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Further south, upstream of the First Cataract of the Nile, the situation was rather different, and the cultural remains there can be distinguished from those of Egypt. From about 4000 BC to about 3200 BC the first settled food-producing societies, known as the ‘A Group’, were occupying the Nile banks between the First and the Second Cataracts, living in mud houses of some size. They had a distinctive pottery style. Wheat and barley were cultivated, while fishing and hunting added variety to the diet.

The ‘A Group’ were followed in the middle of third millennium by a different culture, known as the ‘C Group’. They are distinguished by quite different pottery styles and by evidence from buildings and tombs of a more advanced lifestyle. The presence of imported Egyptian goods in graves reveal contacts with Egypt, and the great number of graves implies an increase in population.


The Egyptians had entered Nubia and established a series of forts as far south as Semna from about 2000 BC, but withdrew a few hundred years later at the time of a spectacular development of an independent Sudanese culture based at Kerma, the first large town on the upper Nile. The Kerma culture is renowned for its new and spectacular developments in pottery styles, in weapons and in elaborate burials, as well as the building of very large mud-brick structures.

It is not clear what happened in the final stages of the Kerma civilization, but after c. 1500 BC the Egyptians once again entered and conquered the northern Sudan (Nubia) and eventually occupied it as far south as the Fourth Cataract, building temples and towns at many places. The furthest upriver they reached was Napata, where a prominent hill, Jebel Barkal, marked a site considered to be especially holy.


Near Jebel Barkal, an independent line of Sudanese rulers established the Napatan kingdom some time after 1100 BC. They built palaces and temples, as well as cemeteries of small pyramids. For a short time, from about the middle of the eighth century BC in the reign of Kashta, these Sudanese kings ruled Egypt as its 25th Dynasty. They were defeated and ejected from Egypt after the Assyrian invasion of 671 BC, when King Tanwetamani returned to his own territory, where the Napatan Kingdom continued to develop. After a move of the royal residence to Meroe, in the south, in the seventh century BC, the Napatan kingdom established a fascinating new civilization with Its own language and writing.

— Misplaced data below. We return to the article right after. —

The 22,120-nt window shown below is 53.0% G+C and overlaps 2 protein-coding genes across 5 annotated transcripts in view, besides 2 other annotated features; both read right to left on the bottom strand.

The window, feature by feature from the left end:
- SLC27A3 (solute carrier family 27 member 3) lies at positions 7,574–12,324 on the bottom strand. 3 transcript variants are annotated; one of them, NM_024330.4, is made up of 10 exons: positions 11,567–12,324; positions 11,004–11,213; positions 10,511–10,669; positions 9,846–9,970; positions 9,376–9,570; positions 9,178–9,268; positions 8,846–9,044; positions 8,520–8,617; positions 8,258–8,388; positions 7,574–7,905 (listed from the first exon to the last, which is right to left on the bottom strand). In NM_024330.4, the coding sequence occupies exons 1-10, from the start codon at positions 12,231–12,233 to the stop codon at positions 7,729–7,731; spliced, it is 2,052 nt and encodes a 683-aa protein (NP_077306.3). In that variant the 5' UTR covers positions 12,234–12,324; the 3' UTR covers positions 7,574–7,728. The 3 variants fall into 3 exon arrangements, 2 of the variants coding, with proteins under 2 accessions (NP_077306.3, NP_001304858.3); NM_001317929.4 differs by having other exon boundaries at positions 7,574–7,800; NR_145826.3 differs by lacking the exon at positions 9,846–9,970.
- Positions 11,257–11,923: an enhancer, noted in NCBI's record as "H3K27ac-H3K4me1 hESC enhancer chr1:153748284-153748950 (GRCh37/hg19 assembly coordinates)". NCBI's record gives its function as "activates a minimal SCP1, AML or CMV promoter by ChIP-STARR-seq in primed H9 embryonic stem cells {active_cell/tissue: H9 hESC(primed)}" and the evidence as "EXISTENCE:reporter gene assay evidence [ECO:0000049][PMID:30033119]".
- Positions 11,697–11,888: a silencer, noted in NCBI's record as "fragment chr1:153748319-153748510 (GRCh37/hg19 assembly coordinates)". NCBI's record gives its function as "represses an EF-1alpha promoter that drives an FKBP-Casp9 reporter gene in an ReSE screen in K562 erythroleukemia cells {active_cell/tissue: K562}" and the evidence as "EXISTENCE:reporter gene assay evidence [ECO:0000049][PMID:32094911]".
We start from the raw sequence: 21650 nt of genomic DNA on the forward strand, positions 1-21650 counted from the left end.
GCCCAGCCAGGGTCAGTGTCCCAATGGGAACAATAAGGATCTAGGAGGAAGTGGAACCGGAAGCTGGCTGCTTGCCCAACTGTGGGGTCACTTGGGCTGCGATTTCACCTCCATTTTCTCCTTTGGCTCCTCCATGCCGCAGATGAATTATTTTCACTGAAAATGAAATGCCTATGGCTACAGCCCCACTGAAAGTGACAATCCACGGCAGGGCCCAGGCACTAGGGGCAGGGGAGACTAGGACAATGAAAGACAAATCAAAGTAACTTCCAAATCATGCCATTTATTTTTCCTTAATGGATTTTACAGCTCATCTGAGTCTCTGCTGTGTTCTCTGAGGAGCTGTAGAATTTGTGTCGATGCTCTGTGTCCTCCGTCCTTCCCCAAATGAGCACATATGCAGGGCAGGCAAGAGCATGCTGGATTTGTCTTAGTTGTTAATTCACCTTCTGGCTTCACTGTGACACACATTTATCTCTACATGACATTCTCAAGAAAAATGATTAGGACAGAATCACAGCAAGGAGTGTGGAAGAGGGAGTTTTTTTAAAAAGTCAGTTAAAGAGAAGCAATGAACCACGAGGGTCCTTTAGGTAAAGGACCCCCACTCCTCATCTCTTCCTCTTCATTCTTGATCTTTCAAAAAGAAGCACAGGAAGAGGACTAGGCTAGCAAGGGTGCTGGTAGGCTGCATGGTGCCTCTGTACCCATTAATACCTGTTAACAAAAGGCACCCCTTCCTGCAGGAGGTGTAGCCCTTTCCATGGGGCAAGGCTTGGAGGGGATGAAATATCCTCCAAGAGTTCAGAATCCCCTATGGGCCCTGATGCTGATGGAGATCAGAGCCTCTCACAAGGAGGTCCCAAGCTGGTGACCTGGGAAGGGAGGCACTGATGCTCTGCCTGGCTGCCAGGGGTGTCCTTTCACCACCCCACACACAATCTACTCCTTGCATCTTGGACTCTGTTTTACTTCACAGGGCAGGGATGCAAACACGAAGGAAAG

Meroitic towns, temples and other buildings took something from Egyptian styles, but they were sufficiently different to be clearly identifiable. By 500 BC Meroe was a well-established city with many manufactures and was the most highly developed society in Africa south of the Sahara. The many towns, temples and cemeteries of this period are all situated along the banks of the River Nile as the desert encroaches closely on both sides of the river and made agriculture and animal herding impossible. The one area where the Meroites were able to live away from the Nile valley was near Meroe itself- here in the vast plains between the rivers Nile and Atbara there was considerable activity, although much of it was only toward the close of the period covered in this section.

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